Gunduz receives Presidential Early Career Award for Scientists and Engineers

Dr. Aysegul Gunduz, associate professor and J. Crayton Pruitt Family Term Fellow, has been named a 2019 recipient of the Presidential Early Career Award for Scientists and Engineers (PECASE) by President Donald Trump.

The PECASE, established in 1996, is the highest honor bestowed by the U.S. government to outstanding scientists and engineers who are at the beginning of their independent research careers and are showing exceptional promise for leadership in science and technology.

The National Science Foundation (NSF) nominated Gunduz to receive the PECASE for her work on developing smarter therapeutic deep brain stimulation that can adapt to the current pathological state of the brain in humans with neuropsychiatric disorders. Her research, funded in part by her NSF Early Career Award, focuses on finding precursors to behavior and after-effects of stimulation in neural networks through electrophysiology and bioimaging. Gunduz and her research team aim to translate this knowledge into diagnostic and therapeutic tools to improve quality of life for those suffering from neurological disorders such as epilepsy, Tourette syndrome and Parkinson’s disease.

A recipient of the Program Builder Award from the newly established Norman Fixel Institute for Neurological Diseases at UF Health, Gunduz has been a leader in building a successful neuromodulation program through an interdisciplinary effort by the UF Herbert Wertheim College of Engineering and the UF College of Medicine.

The PECASE also acknowledges the contributions scientists and engineers have made to the advancement of science, technology, engineering, and mathematics (STEM) education and to community service as demonstrated by scientific leadership, public education, and community outreach.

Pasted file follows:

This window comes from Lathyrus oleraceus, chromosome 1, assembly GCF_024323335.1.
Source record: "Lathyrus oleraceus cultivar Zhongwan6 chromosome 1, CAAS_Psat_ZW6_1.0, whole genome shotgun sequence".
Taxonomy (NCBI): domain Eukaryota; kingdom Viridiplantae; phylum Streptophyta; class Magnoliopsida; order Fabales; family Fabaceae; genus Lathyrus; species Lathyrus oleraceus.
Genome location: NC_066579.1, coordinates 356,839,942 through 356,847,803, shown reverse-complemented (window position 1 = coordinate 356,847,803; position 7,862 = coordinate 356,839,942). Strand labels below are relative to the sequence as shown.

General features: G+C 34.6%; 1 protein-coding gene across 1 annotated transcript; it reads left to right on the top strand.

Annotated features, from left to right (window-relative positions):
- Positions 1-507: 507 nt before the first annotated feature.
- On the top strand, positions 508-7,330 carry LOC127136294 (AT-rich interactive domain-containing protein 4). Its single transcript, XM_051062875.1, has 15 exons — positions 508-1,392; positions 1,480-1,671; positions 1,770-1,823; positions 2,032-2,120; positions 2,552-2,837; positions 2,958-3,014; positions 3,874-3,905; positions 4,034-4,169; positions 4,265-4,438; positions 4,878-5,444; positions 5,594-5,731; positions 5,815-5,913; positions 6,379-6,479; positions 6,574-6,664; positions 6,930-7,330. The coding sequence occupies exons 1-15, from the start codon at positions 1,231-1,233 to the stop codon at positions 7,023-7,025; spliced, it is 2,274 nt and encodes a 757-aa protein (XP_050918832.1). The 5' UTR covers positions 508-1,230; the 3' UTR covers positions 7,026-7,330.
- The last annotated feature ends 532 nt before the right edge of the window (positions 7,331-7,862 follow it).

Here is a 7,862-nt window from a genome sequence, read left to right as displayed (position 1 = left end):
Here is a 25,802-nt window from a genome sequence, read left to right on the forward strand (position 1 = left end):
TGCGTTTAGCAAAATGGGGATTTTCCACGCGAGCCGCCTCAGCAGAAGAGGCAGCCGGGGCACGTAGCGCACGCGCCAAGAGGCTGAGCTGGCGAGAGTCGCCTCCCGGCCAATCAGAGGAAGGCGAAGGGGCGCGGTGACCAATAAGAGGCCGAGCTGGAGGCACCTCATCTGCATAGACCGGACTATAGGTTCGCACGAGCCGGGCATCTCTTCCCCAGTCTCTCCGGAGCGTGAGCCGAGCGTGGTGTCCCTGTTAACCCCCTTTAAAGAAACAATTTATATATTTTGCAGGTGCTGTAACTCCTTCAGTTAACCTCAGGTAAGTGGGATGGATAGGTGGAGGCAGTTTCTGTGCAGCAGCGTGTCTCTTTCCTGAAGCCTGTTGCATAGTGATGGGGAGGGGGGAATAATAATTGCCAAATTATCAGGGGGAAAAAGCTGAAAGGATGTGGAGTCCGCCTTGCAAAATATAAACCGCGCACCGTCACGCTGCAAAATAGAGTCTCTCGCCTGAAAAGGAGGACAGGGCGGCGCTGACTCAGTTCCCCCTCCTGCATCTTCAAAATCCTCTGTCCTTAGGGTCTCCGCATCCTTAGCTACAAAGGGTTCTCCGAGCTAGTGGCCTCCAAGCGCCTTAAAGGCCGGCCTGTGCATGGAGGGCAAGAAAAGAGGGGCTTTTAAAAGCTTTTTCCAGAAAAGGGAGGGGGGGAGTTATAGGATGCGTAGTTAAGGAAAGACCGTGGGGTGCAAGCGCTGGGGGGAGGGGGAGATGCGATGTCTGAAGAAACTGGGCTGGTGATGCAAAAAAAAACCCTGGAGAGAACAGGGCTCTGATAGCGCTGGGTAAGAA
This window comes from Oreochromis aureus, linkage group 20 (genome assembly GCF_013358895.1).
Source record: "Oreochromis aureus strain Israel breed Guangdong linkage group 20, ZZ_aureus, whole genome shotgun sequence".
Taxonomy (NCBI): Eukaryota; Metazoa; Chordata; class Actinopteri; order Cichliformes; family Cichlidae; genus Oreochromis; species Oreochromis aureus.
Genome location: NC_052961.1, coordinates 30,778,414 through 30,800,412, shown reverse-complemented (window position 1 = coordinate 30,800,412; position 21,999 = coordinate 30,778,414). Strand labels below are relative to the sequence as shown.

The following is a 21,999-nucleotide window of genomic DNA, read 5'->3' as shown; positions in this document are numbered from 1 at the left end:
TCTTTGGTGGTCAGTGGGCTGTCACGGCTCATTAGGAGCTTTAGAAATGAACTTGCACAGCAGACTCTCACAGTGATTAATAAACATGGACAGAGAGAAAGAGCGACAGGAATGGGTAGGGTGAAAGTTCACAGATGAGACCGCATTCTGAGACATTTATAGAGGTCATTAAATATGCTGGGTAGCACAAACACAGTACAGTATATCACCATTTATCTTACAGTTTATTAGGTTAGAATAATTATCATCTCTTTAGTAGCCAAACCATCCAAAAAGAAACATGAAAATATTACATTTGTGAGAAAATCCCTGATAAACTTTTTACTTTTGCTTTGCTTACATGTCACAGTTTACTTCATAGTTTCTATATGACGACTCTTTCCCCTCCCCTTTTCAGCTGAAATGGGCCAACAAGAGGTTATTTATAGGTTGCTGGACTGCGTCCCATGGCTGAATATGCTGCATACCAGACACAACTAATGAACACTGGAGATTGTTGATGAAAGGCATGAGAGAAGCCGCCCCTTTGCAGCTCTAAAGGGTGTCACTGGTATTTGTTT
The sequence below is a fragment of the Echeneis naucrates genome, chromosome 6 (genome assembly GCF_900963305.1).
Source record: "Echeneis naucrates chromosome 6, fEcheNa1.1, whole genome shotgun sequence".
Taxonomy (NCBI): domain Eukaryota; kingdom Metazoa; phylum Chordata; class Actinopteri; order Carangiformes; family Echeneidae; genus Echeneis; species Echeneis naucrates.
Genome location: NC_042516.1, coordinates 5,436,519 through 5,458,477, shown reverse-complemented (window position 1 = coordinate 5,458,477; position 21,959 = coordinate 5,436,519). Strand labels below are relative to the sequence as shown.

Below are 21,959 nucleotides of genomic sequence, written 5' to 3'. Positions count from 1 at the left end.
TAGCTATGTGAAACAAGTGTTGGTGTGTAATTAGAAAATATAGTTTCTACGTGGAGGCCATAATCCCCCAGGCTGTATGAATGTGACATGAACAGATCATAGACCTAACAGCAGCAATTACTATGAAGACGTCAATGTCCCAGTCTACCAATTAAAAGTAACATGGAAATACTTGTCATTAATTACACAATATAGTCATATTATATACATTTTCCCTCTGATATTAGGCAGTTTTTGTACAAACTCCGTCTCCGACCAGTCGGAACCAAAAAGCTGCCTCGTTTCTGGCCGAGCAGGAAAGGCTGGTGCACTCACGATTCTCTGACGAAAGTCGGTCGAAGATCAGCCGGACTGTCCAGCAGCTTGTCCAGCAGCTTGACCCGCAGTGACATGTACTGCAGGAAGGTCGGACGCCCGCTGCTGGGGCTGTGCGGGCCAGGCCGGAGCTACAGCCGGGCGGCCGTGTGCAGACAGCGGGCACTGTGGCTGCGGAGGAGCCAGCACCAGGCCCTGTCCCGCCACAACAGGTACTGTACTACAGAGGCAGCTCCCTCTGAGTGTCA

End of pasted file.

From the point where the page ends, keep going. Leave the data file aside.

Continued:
Gunduz is a standing member of the Emerging Imaging Technologies for Neuroscience (EITN) Study Section for the NIH Center for Scientific Review. This group reviews applications to develop biomedical imaging for studying problems in neuroscience. Members are selected based on their demonstrated competence and achievement in their scientific discipline as evidenced by the quality of research accomplishments, publications in scientific journals, and other significant scientific activities, achievements and honors.

Gunduz serves as the Diversity Officer for the J. Crayton Pruitt Family Department of Biomedical Engineering. She was honored with the 2019 Graduate Education Diversity Champion Award, a joint honor bestowed by the UF Multicultural Association of Graduate Students and the UF Graduate School’s Office of Graduate Diversity Initiatives. In 2017, she received the Denice Denton Emerging Leader ABIE Award for high-quality research and significant positive impact on diversity.

When asked what winning the PECASE meant to her personally, Gunduz gave this reply: “As the son of a postman who delivered mail on foot to rural villages in Turkey, my father became a physician and a full professor. He used to tell me that, as the daughter of a full professor, I should work at NASA someday. I think for his generation the moon mission made a great impact. He agrees that this award will make do for me not becoming a rocket scientist.”

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